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Ophthalmology. 1989 Dec;96(12):1701-6; discussion 1706-7.

Hemostatic effects of air versus fluid in diabetic vitrectomy.

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Department of Ophthalmology, Bascom Palmer Eye Institute, University of Miami School of Medicine.


The potential hemostatic effect of an intravitreal air bubble after diabetic vitrectomy was studied in an animal model and in a randomized clinical trial. One day after vitrectomy with induced intraoperative hemorrhage, vitreous cavity hemorrhage was present in 60% of air-filled rabbit eyes compared with 27% of fluid-filled eyes. The prevalence and extent of hemorrhage was equal in the two groups on postoperative days 3 and 7. In a clinical trial of 51 eyes undergoing diabetic vitrectomy, 70% of eyes randomized to air-filled vitreous cavity after vitrectomy had vitreous cavity hemorrhage on postoperative day 1 compared with 50% of fluid-filled eyes. At 1 week, the incidence of hemorrhage was 78% for air and 61% for fluid. The 6-month visual and anatomic results were similar in both groups. These findings suggest that an intravitreal air bubble neither improves hemostasis nor reduces the visual outcome after diabetic vitrectomy.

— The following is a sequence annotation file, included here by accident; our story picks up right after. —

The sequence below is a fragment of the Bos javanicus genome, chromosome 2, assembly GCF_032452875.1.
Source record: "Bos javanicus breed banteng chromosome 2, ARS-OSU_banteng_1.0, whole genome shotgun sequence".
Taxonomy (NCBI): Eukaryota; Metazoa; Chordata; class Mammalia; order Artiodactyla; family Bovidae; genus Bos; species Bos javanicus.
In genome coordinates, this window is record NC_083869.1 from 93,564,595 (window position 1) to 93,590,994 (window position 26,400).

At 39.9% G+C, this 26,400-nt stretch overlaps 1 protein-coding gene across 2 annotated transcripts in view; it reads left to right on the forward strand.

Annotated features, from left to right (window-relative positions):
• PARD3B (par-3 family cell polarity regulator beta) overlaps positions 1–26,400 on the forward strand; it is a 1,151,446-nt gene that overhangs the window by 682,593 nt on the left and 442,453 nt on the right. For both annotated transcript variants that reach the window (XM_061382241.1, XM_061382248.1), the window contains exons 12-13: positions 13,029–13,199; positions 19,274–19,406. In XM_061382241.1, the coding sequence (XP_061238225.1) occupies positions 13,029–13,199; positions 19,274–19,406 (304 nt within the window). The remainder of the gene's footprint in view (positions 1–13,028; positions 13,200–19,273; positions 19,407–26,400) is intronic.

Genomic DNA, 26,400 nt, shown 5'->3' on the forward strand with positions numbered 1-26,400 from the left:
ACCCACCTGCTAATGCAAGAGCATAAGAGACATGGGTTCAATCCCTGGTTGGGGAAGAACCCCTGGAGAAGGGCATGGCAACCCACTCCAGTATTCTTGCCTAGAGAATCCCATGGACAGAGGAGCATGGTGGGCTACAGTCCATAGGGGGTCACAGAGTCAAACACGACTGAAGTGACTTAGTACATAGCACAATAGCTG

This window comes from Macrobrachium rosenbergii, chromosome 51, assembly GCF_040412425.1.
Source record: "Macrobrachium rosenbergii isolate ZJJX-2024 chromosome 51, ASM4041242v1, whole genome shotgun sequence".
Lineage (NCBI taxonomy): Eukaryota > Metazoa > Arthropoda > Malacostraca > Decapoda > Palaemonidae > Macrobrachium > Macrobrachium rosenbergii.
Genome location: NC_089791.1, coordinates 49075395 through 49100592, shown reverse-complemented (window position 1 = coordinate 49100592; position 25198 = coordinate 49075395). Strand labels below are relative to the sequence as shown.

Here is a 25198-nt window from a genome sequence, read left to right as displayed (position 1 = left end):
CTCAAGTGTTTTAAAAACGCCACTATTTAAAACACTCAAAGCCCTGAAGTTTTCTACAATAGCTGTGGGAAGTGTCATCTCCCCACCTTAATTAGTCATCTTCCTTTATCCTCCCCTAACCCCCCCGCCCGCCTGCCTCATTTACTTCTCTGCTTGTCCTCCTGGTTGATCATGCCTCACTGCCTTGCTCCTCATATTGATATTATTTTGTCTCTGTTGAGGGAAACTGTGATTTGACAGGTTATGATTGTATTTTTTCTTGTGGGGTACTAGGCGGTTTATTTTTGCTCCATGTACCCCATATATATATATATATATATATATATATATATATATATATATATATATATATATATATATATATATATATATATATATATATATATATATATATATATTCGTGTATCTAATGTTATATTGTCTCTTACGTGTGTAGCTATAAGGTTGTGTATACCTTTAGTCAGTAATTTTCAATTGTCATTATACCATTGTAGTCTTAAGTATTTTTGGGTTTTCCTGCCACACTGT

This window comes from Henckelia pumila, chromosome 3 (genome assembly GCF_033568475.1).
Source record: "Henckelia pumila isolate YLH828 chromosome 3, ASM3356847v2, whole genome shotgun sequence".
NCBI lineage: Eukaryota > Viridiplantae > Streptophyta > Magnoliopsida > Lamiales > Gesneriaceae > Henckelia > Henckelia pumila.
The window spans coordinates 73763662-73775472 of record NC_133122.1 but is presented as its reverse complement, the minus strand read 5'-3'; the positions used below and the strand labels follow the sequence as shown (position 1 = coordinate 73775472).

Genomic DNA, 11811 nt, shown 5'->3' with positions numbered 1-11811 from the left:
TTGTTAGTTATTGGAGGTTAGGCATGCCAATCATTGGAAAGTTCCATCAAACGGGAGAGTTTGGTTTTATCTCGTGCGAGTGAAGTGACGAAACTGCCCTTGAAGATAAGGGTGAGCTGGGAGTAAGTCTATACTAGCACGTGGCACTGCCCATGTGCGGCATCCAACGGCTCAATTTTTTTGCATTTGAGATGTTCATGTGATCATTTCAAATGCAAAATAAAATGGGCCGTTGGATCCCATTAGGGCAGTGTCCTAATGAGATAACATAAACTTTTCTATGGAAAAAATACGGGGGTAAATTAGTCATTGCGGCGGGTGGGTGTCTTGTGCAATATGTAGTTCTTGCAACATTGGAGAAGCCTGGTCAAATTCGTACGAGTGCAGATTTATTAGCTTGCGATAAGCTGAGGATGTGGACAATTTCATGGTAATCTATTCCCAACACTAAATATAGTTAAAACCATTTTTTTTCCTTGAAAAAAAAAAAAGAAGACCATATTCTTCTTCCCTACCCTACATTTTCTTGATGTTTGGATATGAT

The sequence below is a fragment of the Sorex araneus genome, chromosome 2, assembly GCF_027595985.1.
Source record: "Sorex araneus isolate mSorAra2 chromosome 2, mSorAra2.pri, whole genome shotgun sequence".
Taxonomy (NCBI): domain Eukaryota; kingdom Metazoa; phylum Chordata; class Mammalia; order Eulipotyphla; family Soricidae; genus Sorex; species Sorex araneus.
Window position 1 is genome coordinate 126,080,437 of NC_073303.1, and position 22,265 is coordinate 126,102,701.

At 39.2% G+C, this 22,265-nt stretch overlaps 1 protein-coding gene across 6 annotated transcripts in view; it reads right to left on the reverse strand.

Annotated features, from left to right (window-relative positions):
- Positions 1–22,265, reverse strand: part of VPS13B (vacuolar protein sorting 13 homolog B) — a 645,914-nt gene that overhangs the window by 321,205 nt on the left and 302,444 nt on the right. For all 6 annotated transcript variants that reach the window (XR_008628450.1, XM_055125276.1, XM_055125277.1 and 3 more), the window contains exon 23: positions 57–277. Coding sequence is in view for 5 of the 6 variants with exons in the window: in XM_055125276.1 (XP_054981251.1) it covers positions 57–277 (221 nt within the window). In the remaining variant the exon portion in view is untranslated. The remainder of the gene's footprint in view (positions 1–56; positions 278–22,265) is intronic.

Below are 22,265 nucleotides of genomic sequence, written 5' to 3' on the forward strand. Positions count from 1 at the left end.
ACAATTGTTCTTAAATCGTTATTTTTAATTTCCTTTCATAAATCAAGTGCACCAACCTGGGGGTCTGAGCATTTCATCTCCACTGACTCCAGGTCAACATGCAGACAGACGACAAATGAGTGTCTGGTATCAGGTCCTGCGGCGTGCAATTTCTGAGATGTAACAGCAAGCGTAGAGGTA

[Indexed for MEDLINE]

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